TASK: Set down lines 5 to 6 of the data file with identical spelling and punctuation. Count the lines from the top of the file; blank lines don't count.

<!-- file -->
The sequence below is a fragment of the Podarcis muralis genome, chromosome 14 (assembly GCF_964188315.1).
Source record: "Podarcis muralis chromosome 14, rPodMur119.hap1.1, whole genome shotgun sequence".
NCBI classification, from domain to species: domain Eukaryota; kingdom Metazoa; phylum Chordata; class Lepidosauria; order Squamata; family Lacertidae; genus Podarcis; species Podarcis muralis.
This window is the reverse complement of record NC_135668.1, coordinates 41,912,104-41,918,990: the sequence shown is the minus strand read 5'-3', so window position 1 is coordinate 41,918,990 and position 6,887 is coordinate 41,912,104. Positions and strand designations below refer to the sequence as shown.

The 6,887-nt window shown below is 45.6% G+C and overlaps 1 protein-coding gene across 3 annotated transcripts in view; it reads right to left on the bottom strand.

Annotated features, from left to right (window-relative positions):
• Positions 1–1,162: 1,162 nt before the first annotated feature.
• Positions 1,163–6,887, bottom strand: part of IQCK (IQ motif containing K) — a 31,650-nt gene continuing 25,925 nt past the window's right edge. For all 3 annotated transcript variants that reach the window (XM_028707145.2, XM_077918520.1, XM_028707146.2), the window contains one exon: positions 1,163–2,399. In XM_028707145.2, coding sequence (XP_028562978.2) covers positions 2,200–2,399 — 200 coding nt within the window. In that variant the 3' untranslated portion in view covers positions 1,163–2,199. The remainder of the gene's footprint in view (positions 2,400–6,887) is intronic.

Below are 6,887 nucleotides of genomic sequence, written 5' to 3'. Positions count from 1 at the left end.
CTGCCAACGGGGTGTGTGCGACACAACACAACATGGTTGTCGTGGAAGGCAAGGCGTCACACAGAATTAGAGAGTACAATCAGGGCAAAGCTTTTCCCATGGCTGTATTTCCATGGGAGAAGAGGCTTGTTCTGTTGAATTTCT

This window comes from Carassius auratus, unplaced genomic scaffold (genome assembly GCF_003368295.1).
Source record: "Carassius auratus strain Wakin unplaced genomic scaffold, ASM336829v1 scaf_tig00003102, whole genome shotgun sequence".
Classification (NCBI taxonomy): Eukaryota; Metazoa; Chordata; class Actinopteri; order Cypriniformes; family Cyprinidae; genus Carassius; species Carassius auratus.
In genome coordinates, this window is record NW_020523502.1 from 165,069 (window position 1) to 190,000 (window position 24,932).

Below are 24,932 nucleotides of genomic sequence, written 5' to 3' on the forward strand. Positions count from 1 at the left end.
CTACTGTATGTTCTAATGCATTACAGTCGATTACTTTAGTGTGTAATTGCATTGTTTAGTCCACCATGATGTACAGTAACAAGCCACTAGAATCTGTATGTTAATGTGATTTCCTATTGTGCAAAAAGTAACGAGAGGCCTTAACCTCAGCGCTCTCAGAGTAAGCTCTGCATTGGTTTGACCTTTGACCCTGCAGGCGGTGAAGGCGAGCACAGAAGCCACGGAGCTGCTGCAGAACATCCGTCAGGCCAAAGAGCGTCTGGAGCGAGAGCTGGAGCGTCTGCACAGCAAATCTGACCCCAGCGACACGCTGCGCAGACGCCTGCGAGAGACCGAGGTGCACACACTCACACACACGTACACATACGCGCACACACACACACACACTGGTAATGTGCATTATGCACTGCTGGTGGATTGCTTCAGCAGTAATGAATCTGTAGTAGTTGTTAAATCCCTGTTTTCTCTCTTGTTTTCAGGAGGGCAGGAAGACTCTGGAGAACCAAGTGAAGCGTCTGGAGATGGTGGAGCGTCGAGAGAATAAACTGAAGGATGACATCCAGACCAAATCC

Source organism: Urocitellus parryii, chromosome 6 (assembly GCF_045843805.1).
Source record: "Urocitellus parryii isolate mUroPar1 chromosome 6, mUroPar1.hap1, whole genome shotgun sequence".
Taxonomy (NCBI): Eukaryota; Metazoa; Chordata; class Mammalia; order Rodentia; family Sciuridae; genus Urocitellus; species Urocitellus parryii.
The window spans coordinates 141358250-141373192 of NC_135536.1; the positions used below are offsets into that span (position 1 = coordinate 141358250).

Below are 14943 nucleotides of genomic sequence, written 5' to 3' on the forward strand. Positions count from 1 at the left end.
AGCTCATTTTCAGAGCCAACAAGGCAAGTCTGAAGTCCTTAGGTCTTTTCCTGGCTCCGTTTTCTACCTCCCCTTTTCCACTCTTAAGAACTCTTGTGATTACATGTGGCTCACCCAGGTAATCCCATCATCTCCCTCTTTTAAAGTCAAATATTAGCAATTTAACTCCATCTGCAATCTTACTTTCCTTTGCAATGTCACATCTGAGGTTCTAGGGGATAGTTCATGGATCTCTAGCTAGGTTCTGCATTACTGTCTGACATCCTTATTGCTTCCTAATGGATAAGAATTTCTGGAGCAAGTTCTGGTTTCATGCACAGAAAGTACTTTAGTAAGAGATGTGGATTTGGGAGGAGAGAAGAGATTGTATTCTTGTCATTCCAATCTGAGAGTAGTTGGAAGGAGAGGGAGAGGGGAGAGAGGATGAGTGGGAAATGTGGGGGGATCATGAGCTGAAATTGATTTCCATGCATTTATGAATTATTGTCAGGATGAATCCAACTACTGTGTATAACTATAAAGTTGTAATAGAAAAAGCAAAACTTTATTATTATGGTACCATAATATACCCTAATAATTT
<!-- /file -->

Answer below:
The 6,887-nt window shown below is 45.6% G+C and overlaps 1 protein-coding gene across 3 annotated transcripts in view; it reads right to left on the bottom strand.

Annotated features, from left to right (window-relative positions):